What is Rabokki
Rabokki (라볶이) is a Korean portmanteau for Ramyeon (라면, instant ramen noodles) and Tteokbokki (떡볶이, Korean spicy rice cakes). It is a popular dish to many Koreans, particularly amongst teenagers. It gives spicy, delicious and addictive flavor and is quite a filling food at a relatively cheap price. Probably that’s why it is popular.
I also prefer rabokki over tteokbokki as it often includes more interesting and delicious additional ingredients such as boiled eggs, ramen noodles, dumplings and so on, which aren’t normally added in tteokbokki.
What’s in Rabokki?
The standard ingredients that go into rabokki are Korean rice cakes, ramen noodles, Korean fish cakes, cabbage leaves, spicy gochujang sauce and hard boiled eggs (to top it up).
But some people add Korean instant dumplings and deep fried seaweed spring rolls as well, and they go wonderfully together!
Also, some people might choose to add chewy noodles (jjolmyeon, 쫄면) instead of ramen noodles. Some people even add Korean ramen seasoning powder in addition to the spicy gochujang sauce.
Another ingredient you could add is sliced cheese. I forgot to add it this time, but I try to add it if I can.
Anyway, try this soon! You will love it.
Ingredients for Rabokki (2 to 3 servings, as a main meal)
- 1 instant ramen noodle pack
- Fresh Korean rice cakes 16 pieces (180g/6.3 ounces), separated, if you use pre-packaged or frozen rice cakes, separate them first then soak in warm water for 10 minutes before you use them.
- 2 sheets (110g / 3.9 ounces) of Korean fish cakes, rinsed under hot running water for 1 min, chopped into small rectangular pieces
- cabbage leaves (80g/2.8 ounces), chopped into small pieces
- 1/2 small onion (60g/2.1 ounces), thinly sliced
- 4 deep fried seaweed spring rolls (100g/3.5 ounces) – I bought them from a Korean grocery store (freezer section) but you can make them if you have the time.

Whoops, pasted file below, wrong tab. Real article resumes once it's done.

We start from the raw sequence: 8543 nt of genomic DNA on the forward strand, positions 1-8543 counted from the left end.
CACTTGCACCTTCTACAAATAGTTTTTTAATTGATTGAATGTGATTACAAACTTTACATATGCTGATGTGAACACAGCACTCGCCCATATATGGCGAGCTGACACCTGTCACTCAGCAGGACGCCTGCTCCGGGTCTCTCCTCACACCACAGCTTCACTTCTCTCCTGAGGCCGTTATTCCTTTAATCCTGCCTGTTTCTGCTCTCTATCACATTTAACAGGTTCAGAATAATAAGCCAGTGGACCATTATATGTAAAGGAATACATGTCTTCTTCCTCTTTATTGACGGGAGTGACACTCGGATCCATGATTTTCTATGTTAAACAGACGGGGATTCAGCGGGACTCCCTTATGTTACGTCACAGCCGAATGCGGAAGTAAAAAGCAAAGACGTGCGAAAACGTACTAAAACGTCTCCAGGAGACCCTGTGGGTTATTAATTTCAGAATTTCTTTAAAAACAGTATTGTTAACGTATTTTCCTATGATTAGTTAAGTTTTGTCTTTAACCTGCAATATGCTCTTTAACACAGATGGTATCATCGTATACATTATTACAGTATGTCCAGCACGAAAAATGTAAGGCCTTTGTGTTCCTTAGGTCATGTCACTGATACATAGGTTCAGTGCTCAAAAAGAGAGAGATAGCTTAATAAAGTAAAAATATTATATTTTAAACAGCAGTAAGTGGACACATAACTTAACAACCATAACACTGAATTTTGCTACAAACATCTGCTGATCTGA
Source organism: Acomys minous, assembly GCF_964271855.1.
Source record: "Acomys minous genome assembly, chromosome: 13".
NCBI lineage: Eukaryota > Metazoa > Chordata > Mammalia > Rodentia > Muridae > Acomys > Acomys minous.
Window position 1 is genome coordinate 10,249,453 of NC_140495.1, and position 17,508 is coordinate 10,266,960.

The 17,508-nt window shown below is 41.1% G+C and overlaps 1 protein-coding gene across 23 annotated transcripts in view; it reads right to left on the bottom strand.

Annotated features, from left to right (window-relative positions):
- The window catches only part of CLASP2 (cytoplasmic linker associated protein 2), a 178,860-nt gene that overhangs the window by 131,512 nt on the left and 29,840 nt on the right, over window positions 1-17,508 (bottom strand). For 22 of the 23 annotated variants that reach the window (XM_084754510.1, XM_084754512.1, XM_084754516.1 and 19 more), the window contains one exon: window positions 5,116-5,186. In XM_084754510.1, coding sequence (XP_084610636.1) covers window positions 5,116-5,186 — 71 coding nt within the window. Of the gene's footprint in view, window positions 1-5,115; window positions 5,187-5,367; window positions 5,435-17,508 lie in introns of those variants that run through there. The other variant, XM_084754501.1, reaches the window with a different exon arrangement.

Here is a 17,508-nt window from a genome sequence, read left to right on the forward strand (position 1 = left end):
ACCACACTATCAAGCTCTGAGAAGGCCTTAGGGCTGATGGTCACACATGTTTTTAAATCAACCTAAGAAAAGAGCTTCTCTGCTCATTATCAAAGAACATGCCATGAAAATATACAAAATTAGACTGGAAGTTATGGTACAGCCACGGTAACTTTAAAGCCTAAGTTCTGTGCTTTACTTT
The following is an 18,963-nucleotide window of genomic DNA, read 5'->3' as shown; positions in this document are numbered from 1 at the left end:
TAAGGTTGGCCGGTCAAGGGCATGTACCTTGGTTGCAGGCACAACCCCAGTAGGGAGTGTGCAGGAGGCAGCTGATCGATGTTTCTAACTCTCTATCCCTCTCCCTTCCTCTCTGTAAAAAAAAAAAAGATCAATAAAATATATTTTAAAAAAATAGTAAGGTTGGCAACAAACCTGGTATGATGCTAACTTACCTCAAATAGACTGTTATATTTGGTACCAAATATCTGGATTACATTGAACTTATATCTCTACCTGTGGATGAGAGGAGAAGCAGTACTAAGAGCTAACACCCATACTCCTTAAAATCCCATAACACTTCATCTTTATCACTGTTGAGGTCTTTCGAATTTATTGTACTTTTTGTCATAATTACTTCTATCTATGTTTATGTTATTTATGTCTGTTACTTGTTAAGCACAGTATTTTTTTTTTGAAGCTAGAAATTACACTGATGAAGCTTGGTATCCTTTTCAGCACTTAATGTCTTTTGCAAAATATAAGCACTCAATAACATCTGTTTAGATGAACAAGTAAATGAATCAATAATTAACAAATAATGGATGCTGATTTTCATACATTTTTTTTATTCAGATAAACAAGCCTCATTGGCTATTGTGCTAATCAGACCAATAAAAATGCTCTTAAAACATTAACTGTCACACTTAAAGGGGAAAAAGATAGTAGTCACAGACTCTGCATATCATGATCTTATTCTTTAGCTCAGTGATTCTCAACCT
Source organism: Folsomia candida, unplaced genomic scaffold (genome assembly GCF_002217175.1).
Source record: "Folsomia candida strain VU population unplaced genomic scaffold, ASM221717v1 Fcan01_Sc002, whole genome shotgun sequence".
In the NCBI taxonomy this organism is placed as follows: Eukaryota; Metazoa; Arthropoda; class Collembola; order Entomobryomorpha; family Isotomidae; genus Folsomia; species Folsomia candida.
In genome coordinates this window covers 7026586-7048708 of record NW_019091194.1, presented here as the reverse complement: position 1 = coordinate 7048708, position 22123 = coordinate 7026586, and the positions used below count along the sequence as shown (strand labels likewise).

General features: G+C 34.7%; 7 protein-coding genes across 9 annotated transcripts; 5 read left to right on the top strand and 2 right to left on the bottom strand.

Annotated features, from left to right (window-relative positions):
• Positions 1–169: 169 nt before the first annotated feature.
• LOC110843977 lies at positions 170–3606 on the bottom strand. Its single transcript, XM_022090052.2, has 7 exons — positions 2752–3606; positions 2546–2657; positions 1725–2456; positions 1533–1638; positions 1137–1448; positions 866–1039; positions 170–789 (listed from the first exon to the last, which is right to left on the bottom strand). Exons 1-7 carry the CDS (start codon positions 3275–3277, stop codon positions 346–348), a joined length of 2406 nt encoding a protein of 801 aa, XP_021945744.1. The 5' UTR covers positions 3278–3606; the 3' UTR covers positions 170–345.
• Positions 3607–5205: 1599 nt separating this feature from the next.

- 2 instant Korean dumplings (45g/1.6 ounces)
- 2 hard boiled eggs, cut into halves
- 3 cups water
- 5g/0.2 ounces dried kelp
- 15g/0.5 ounces dried anchovy, head and black innards removed
Sauce (Mix them well in a bowl)
- 4 Tbsp gochujang (Korean chili paste)
- 1 and 1/2 Tbsp raw sugar
- 1 tsp minced garlic
- 1 tsp gochugaru (Korean chili flakes)
- 1 stalk of green onion (20g/0.7 ounces), thinly chopped
- some roasted sesame seeds
*1 Tbsp = 15 ml, 1 cup = 250 ml
** If you want to learn more about Korean cooking ingredients, check my 30 essential Korean cooking ingredients list!
How to Make Rabokki
1. Put the water (3 cups) in a medium pot and add the dried kelp and anchovies. Boil it for 10 mins uncovered on medium heat. Take out (& discard) the kelp and continue boiling for a further 10 mins. Take out the anchovy. Sieve through the boiled broth over damp cheese/linen cloth to remove small particles from the kelp and anchovies. (If you don’t mind these particles, you can skip sieving.) This should result in about 400ml of broth. (Check here if you need step by step photo instructions for this process.)
2. Pour the broth into a wider pot, add the sauce and stir it well. Boil it over medium high heat. (I used a shallow pot and portable gas burner to enjoy Rabokki like a hot pot dish at the table.)
3. Once the broth starts to boil, reduce the heat to medium low. Add the rest of the ingredients and as they cook, stir around occasionally.
4. (If you’re cooking at the table) Add the garnish ingredients and start eating them as they get ready. Otherwise, serve when everything is cooked. Add the garnish ingredients just before serving.
- If you want to eat Rabokki more spicier, then adjust the sauce ratio by reducing gochujang (Korean chilli paste) and increasing gochugaru (Korean chili flakes).
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